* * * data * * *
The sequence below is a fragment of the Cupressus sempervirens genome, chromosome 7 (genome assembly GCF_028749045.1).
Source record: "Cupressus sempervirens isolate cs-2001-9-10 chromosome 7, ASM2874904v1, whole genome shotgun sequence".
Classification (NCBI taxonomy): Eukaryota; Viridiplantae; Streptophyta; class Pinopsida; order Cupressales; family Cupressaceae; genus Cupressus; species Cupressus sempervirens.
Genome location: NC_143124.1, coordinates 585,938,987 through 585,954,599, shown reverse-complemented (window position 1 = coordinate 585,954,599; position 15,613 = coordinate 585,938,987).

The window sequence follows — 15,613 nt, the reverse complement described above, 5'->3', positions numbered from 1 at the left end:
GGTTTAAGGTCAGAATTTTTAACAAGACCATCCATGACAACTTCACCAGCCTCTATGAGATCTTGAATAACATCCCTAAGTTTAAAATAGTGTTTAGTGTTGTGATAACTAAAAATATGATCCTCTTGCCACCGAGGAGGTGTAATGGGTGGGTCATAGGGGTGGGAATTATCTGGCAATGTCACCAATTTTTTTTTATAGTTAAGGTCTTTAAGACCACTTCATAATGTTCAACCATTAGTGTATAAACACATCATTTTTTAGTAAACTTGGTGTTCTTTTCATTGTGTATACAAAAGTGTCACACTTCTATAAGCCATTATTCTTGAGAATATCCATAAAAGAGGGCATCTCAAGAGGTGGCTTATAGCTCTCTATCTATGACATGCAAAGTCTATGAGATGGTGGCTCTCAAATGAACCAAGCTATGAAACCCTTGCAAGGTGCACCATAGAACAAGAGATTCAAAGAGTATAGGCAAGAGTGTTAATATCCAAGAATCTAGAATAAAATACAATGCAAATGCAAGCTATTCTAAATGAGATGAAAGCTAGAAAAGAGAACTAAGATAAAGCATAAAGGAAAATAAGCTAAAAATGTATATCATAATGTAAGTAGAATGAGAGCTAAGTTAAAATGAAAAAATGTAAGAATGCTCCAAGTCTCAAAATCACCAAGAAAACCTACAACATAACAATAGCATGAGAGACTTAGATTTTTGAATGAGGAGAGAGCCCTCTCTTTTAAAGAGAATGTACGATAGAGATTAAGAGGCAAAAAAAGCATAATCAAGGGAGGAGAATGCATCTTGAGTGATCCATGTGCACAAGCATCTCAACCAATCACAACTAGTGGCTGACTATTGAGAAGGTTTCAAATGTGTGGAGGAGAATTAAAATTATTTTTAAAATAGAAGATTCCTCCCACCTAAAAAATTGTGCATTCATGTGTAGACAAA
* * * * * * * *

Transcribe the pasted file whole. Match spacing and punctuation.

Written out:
The sequence below is a fragment of the Cupressus sempervirens genome, chromosome 7 (genome assembly GCF_028749045.1).
Source record: "Cupressus sempervirens isolate cs-2001-9-10 chromosome 7, ASM2874904v1, whole genome shotgun sequence".
Classification (NCBI taxonomy): Eukaryota; Viridiplantae; Streptophyta; class Pinopsida; order Cupressales; family Cupressaceae; genus Cupressus; species Cupressus sempervirens.
Genome location: NC_143124.1, coordinates 585,938,987 through 585,954,599, shown reverse-complemented (window position 1 = coordinate 585,954,599; position 15,613 = coordinate 585,938,987).

The window sequence follows — 15,613 nt, the reverse complement described above, 5'->3', positions numbered from 1 at the left end:
GGTTTAAGGTCAGAATTTTTAACAAGACCATCCATGACAACTTCACCAGCCTCTATGAGATCTTGAATAACATCCCTAAGTTTAAAATAGTGTTTAGTGTTGTGATAACTAAAAATATGATCCTCTTGCCACCGAGGAGGTGTAATGGGTGGGTCATAGGGGTGGGAATTATCTGGCAATGTCACCAATTTTTTTTTATAGTTAAGGTCTTTAAGACCACTTCATAATGTTCAACCATTAGTGTATAAACACATCATTTTTTAGTAAACTTGGTGTTCTTTTCATTGTGTATACAAAAGTGTCACACTTCTATAAGCCATTATTCTTGAGAATATCCATAAAAGAGGGCATCTCAAGAGGTGGCTTATAGCTCTCTATCTATGACATGCAAAGTCTATGAGATGGTGGCTCTCAAATGAACCAAGCTATGAAACCCTTGCAAGGTGCACCATAGAACAAGAGATTCAAAGAGTATAGGCAAGAGTGTTAATATCCAAGAATCTAGAATAAAATACAATGCAAATGCAAGCTATTCTAAATGAGATGAAAGCTAGAAAAGAGAACTAAGATAAAGCATAAAGGAAAATAAGCTAAAAATGTATATCATAATGTAAGTAGAATGAGAGCTAAGTTAAAATGAAAAAATGTAAGAATGCTCCAAGTCTCAAAATCACCAAGAAAACCTACAACATAACAATAGCATGAGAGACTTAGATTTTTGAATGAGGAGAGAGCCCTCTCTTTTAAAGAGAATGTACGATAGAGATTAAGAGGCAAAAAAAGCATAATCAAGGGAGGAGAATGCATCTTGAGTGATCCATGTGCACAAGCATCTCAACCAATCACAACTAGTGGCTGACTATTGAGAAGGTTTCAAATGTGTGGAGGAGAATTAAAATTATTTTTAAAATAGAAGATTCCTCCCACCTAAAAAATTGTGCATTCATGTGTAGACAAA